Dobrica Ćosić Analysis

Other literary forms

(Survey of Novels and Novellas)

Dobrica osi (CHOH-seech) is primarily a novelist, but he has also written a series of books and articles on sociopolitical themes, collected in the books Sedam dana u Budimpeti (1957; seven days in Budapest) and Akcija (1965; action). These books gave osi opportunities to express his views on various ideological, political, and cultural problems that have preoccupied him his entire adult life. They shed some light on his novels, but, for the most part, they reflect the other half of the author’s sphere of interest. Among the other significant books that osi has published in addition to his novels are Stvarno i mogue (1982; real and possible), Pievi zapisi (2000-2004, 4 volumes; writer’s notes), Kosovo (2004), and Prijatelji (2005; friends). These volumes collect osi’s articles and notes, offering a gold mine of details about the author’s thinking and experiences in his various activities, especially in his literary life.

Dobrica Ćosić Achievements

(Survey of Novels and Novellas)

Throughout his literary career, Dobrica osi has been interested in the forces that have molded, influenced, and decided the fate of his countrymen. In particular, he has attempted to shed light on the effects of the two world wars on his country. Having been primarily politically oriented all of is life, osi found it natural to turn to historical and social themes once he discovered his artistic urge. He was one of the first post-World War II novelists in Yugoslavia to broach sensitive subject matter, not so much to describe it as to find the real moving forces behind the actors and their actions in these tragic events. From World War II, in which he participated directly, he moved back to World War I and then to the period following World War II, searching for the links between them. By tracing the rise and fall of two families in almost all of his novels, he presents a powerful saga of the Serbian society passing from a primitive stage of the late nineteenth century into the modern era. A pronounced artistic prowess adds to his works a mark of excellence, making him one of the best contemporary Serbian writers.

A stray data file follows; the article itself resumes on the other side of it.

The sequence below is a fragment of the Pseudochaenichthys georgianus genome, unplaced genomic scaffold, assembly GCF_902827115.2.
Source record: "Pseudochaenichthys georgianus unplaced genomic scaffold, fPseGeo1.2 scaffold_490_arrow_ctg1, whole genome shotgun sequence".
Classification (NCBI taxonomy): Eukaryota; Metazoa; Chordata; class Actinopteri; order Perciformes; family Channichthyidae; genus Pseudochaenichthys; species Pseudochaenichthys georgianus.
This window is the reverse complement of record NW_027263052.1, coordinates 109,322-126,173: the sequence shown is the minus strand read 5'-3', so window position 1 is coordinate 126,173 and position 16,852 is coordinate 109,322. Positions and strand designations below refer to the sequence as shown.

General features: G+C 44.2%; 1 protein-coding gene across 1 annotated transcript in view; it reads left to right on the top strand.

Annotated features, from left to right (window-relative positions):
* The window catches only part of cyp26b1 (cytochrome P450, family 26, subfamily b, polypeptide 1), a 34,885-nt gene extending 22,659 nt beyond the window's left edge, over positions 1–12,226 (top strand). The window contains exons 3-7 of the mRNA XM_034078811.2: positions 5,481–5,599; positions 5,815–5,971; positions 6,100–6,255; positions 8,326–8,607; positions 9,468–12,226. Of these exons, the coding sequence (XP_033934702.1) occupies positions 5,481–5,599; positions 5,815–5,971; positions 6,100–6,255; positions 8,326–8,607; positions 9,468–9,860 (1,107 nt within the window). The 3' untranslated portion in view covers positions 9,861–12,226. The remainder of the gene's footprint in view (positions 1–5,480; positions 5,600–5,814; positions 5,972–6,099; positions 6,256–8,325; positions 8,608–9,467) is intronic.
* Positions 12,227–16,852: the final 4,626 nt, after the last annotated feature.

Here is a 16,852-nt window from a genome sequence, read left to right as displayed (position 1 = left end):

Dobrica Ćosić Bibliography

(Survey of Novels and Novellas)

Ðjuki, Slavoljub. Lovljenje vetra: Politika ispovest Dobrice osia. Belgrade: Samizdat B92, 2001. Provides a thorough presentation of osi’s political views as reflected in his works and in his participation in the political life of Yugoslavia in the 1990’s.

Kadi, Ante. Contemporary Serbian Literature. The Hague: Mouton, 1964. Includes osi among the authors discussed.

Luki, Sveta. Contemporary Yugoslav Literature: A Sociopolitical Approach. Translated by Pola Triandis, edited by Gertrude Joch Robinson. Urbana: University of Illinois Press, 1972. Includes discussion of osi’s treatment of social matters from the political point of view.

Mihailovi, Vasa D. “Aspects of Nationalism in Dobrica osi’s Novel A Time of Death: Chauvinism or Sincere Patriotism.” World Literature Today 60, no. 3 (1986): 413-416. Suggests that what is sometimes criticized as chauvinism in osi’s magnum opus is in reality an expression of love for his country, with a healthy dose of criticism of its mistakes.

_______. “War in the Works of Dobrica osi.” Serbian Studies 3, nos. 1/2 (1984/1985): 27-34. Explains how osi’s views of war influence his works, all of which are concerned with war, directly or indirectly.

Miller, Nick. The Nonconformists: Culture, Politics, and Nationalism in a Serbian Intellectual Circle, 1944-1991. New York: Central European University Press, 2007. Discusses Serbia’s national movement by examining the works of three Serbian intellectuals—osi, painter Mia Popovi, and literary critic Borislav Mihajlovi Mihiz.

Milojkovi-Djuri, Jelena. “Approaches to National Identities: osi’s and Pirjeve’s Debate on Ideological and Literary Issues.” East European Quarterly 30, no. 1 (March 22, 1996): 63-73. Focuses on a public discussion carried out from 1961 onward by writers osi and Duan Pirjeve regarding the role of cultural collaboration among Yugoslavia’s republics.